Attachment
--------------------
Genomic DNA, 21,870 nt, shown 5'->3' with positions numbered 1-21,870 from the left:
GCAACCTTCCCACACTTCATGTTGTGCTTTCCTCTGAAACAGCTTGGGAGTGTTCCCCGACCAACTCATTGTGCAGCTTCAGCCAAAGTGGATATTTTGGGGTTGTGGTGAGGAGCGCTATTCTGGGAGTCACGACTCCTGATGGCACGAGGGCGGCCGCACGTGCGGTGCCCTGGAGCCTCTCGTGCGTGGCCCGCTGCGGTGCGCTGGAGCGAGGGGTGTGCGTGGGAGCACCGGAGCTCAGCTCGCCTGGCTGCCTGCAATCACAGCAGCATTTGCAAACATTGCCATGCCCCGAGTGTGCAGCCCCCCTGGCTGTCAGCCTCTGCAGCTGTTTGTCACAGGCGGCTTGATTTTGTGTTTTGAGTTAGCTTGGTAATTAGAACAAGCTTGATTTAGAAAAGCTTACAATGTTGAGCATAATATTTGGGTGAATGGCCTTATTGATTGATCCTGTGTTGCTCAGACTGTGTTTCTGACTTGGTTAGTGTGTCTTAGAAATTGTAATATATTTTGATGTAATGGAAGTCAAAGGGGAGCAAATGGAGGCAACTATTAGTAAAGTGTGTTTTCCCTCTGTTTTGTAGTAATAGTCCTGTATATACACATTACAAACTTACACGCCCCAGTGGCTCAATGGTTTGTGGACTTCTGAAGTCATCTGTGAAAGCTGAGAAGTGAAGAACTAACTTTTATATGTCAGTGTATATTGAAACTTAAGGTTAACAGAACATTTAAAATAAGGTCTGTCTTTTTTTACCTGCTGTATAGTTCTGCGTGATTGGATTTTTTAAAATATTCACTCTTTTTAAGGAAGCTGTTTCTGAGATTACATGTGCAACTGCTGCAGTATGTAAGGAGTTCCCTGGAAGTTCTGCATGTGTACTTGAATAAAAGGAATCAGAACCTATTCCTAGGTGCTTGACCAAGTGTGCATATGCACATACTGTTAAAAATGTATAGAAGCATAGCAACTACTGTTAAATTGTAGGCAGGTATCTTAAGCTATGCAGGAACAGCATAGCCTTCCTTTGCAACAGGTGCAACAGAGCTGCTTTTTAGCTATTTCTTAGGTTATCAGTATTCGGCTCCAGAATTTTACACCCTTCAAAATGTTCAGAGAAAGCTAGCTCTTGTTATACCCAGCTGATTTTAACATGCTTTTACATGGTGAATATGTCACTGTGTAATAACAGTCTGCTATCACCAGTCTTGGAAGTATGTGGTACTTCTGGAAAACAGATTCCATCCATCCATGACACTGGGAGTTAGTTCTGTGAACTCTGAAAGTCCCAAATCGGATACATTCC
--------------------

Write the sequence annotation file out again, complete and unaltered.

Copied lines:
Genomic DNA, 21,870 nt, shown 5'->3' with positions numbered 1-21,870 from the left:
GCAACCTTCCCACACTTCATGTTGTGCTTTCCTCTGAAACAGCTTGGGAGTGTTCCCCGACCAACTCATTGTGCAGCTTCAGCCAAAGTGGATATTTTGGGGTTGTGGTGAGGAGCGCTATTCTGGGAGTCACGACTCCTGATGGCACGAGGGCGGCCGCACGTGCGGTGCCCTGGAGCCTCTCGTGCGTGGCCCGCTGCGGTGCGCTGGAGCGAGGGGTGTGCGTGGGAGCACCGGAGCTCAGCTCGCCTGGCTGCCTGCAATCACAGCAGCATTTGCAAACATTGCCATGCCCCGAGTGTGCAGCCCCCCTGGCTGTCAGCCTCTGCAGCTGTTTGTCACAGGCGGCTTGATTTTGTGTTTTGAGTTAGCTTGGTAATTAGAACAAGCTTGATTTAGAAAAGCTTACAATGTTGAGCATAATATTTGGGTGAATGGCCTTATTGATTGATCCTGTGTTGCTCAGACTGTGTTTCTGACTTGGTTAGTGTGTCTTAGAAATTGTAATATATTTTGATGTAATGGAAGTCAAAGGGGAGCAAATGGAGGCAACTATTAGTAAAGTGTGTTTTCCCTCTGTTTTGTAGTAATAGTCCTGTATATACACATTACAAACTTACACGCCCCAGTGGCTCAATGGTTTGTGGACTTCTGAAGTCATCTGTGAAAGCTGAGAAGTGAAGAACTAACTTTTATATGTCAGTGTATATTGAAACTTAAGGTTAACAGAACATTTAAAATAAGGTCTGTCTTTTTTTACCTGCTGTATAGTTCTGCGTGATTGGATTTTTTAAAATATTCACTCTTTTTAAGGAAGCTGTTTCTGAGATTACATGTGCAACTGCTGCAGTATGTAAGGAGTTCCCTGGAAGTTCTGCATGTGTACTTGAATAAAAGGAATCAGAACCTATTCCTAGGTGCTTGACCAAGTGTGCATATGCACATACTGTTAAAAATGTATAGAAGCATAGCAACTACTGTTAAATTGTAGGCAGGTATCTTAAGCTATGCAGGAACAGCATAGCCTTCCTTTGCAACAGGTGCAACAGAGCTGCTTTTTAGCTATTTCTTAGGTTATCAGTATTCGGCTCCAGAATTTTACACCCTTCAAAATGTTCAGAGAAAGCTAGCTCTTGTTATACCCAGCTGATTTTAACATGCTTTTACATGGTGAATATGTCACTGTGTAATAACAGTCTGCTATCACCAGTCTTGGAAGTATGTGGTACTTCTGGAAAACAGATTCCATCCATCCATGACACTGGGAGTTAGTTCTGTGAACTCTGAAAGTCCCAAATCGGATACATTCC